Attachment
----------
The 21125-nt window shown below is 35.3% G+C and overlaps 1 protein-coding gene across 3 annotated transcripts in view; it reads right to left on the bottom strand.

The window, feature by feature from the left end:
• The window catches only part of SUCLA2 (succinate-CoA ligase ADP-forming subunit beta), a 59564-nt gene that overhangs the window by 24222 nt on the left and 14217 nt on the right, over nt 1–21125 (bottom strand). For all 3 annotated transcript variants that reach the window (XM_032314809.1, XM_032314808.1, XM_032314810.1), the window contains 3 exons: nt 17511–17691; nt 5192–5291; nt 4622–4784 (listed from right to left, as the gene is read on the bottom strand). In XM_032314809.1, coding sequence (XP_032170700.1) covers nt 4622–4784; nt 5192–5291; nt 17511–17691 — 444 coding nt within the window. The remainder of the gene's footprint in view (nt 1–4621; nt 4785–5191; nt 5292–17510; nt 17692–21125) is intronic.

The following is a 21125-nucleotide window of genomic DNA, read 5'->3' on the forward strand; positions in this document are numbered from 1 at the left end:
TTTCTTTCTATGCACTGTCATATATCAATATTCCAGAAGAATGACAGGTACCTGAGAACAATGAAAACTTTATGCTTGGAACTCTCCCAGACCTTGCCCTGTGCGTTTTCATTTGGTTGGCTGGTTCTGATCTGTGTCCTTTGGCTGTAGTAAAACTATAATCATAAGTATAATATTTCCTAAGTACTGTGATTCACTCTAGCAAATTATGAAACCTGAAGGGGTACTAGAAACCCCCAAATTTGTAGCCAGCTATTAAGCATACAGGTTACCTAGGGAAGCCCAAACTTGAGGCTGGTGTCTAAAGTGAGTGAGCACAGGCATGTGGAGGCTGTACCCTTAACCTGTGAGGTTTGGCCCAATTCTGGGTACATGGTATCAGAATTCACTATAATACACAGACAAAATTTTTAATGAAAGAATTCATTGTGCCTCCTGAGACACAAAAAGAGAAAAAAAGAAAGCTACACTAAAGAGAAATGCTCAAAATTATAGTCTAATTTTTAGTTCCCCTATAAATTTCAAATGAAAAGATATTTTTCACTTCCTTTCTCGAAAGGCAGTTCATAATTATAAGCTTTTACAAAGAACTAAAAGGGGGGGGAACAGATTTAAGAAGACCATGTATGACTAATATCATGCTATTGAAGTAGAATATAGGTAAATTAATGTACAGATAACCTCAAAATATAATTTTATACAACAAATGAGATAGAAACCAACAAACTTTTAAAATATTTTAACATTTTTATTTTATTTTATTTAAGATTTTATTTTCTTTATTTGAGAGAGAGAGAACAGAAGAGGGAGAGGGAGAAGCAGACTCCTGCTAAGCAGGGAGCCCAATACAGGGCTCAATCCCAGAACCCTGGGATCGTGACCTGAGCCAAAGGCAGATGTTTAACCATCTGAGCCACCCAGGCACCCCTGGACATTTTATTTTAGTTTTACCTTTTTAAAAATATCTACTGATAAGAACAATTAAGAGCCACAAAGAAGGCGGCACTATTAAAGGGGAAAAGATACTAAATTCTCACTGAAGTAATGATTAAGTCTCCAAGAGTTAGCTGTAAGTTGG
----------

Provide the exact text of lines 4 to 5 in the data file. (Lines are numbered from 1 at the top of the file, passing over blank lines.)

The following is a 21125-nucleotide window of genomic DNA, read 5'->3' on the forward strand; positions in this document are numbered from 1 at the left end:
TTTCTTTCTATGCACTGTCATATATCAATATTCCAGAAGAATGACAGGTACCTGAGAACAATGAAAACTTTATGCTTGGAACTCTCCCAGACCTTGCCCTGTGCGTTTTCATTTGGTTGGCTGGTTCTGATCTGTGTCCTTTGGCTGTAGTAAAACTATAATCATAAGTATAATATTTCCTAAGTACTGTGATTCACTCTAGCAAATTATGAAACCTGAAGGGGTACTAGAAACCCCCAAATTTGTAGCCAGCTATTAAGCATACAGGTTACCTAGGGAAGCCCAAACTTGAGGCTGGTGTCTAAAGTGAGTGAGCACAGGCATGTGGAGGCTGTACCCTTAACCTGTGAGGTTTGGCCCAATTCTGGGTACATGGTATCAGAATTCACTATAATACACAGACAAAATTTTTAATGAAAGAATTCATTGTGCCTCCTGAGACACAAAAAGAGAAAAAAAGAAAGCTACACTAAAGAGAAATGCTCAAAATTATAGTCTAATTTTTAGTTCCCCTATAAATTTCAAATGAAAAGATATTTTTCACTTCCTTTCTCGAAAGGCAGTTCATAATTATAAGCTTTTACAAAGAACTAAAAGGGGGGGGAACAGATTTAAGAAGACCATGTATGACTAATATCATGCTATTGAAGTAGAATATAGGTAAATTAATGTACAGATAACCTCAAAATATAATTTTATACAACAAATGAGATAGAAACCAACAAACTTTTAAAATATTTTAACATTTTTATTTTATTTTATTTAAGATTTTATTTTCTTTATTTGAGAGAGAGAGAACAGAAGAGGGAGAGGGAGAAGCAGACTCCTGCTAAGCAGGGAGCCCAATACAGGGCTCAATCCCAGAACCCTGGGATCGTGACCTGAGCCAAAGGCAGATGTTTAACCATCTGAGCCACCCAGGCACCCCTGGACATTTTATTTTAGTTTTACCTTTTTAAAAATATCTACTGATAAGAACAATTAAGAGCCACAAAGAAGGCGGCACTATTAAAGGGGAAAAGATACTAAATTCTCACTGAAGTAATGATTAAGTCTCCAAGAGTTAGCTGTAAGTTGG